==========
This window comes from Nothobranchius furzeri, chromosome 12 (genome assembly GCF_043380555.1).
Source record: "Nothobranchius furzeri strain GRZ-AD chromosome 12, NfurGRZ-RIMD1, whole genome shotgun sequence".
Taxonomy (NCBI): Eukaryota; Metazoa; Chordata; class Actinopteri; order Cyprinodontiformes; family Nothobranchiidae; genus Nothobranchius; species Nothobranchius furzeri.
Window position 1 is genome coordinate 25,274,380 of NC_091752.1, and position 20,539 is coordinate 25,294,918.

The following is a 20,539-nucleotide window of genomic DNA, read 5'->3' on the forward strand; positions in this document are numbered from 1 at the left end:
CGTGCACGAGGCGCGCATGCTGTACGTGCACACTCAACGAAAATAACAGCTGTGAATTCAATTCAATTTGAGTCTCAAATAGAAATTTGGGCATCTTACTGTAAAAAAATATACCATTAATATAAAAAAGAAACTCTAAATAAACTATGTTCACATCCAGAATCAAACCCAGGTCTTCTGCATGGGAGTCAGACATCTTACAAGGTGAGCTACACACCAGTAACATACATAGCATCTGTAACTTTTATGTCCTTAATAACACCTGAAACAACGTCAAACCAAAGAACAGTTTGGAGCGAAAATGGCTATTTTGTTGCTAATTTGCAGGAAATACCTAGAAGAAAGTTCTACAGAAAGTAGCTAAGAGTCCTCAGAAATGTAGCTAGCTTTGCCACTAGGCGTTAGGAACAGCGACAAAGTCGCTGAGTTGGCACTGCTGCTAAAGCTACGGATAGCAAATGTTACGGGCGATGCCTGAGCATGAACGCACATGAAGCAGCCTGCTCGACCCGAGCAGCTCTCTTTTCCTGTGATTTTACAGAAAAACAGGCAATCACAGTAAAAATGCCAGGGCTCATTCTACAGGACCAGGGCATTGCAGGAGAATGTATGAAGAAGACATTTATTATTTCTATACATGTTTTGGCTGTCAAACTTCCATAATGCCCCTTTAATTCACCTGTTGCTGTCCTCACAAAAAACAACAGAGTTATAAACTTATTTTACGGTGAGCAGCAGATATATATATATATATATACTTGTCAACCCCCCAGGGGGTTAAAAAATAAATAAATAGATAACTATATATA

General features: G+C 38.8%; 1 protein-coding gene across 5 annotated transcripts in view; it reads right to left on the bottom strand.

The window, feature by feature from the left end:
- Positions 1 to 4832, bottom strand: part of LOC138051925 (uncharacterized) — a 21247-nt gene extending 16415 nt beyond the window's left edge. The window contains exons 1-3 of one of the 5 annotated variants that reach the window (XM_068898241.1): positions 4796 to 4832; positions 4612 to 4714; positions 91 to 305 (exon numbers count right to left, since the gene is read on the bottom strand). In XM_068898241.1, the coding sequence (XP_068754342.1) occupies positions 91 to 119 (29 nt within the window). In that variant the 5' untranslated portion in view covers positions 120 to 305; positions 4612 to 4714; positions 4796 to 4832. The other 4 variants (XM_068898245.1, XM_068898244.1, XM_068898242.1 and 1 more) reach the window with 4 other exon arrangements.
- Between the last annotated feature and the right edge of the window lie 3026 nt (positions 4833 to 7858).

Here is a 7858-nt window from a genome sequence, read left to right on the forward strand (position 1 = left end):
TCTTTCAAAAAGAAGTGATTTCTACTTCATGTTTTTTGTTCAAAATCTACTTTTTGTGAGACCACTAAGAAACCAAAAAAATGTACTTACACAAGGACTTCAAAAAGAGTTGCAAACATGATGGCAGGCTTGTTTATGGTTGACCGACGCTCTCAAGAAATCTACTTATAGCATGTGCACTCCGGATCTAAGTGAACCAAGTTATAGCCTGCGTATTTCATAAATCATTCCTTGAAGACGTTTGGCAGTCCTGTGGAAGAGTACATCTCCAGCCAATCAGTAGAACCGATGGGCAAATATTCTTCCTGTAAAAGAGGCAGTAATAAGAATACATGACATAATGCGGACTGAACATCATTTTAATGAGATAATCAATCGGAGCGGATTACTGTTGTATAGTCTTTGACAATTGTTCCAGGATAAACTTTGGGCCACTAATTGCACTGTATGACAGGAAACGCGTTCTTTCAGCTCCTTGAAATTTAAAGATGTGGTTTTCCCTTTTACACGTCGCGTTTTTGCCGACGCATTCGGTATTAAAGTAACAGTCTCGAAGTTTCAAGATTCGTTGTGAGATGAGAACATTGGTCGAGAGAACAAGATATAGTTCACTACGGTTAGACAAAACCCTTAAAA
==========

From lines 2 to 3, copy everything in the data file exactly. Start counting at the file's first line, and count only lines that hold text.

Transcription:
Source record: "Nothobranchius furzeri strain GRZ-AD chromosome 12, NfurGRZ-RIMD1, whole genome shotgun sequence".
Taxonomy (NCBI): Eukaryota; Metazoa; Chordata; class Actinopteri; order Cyprinodontiformes; family Nothobranchiidae; genus Nothobranchius; species Nothobranchius furzeri.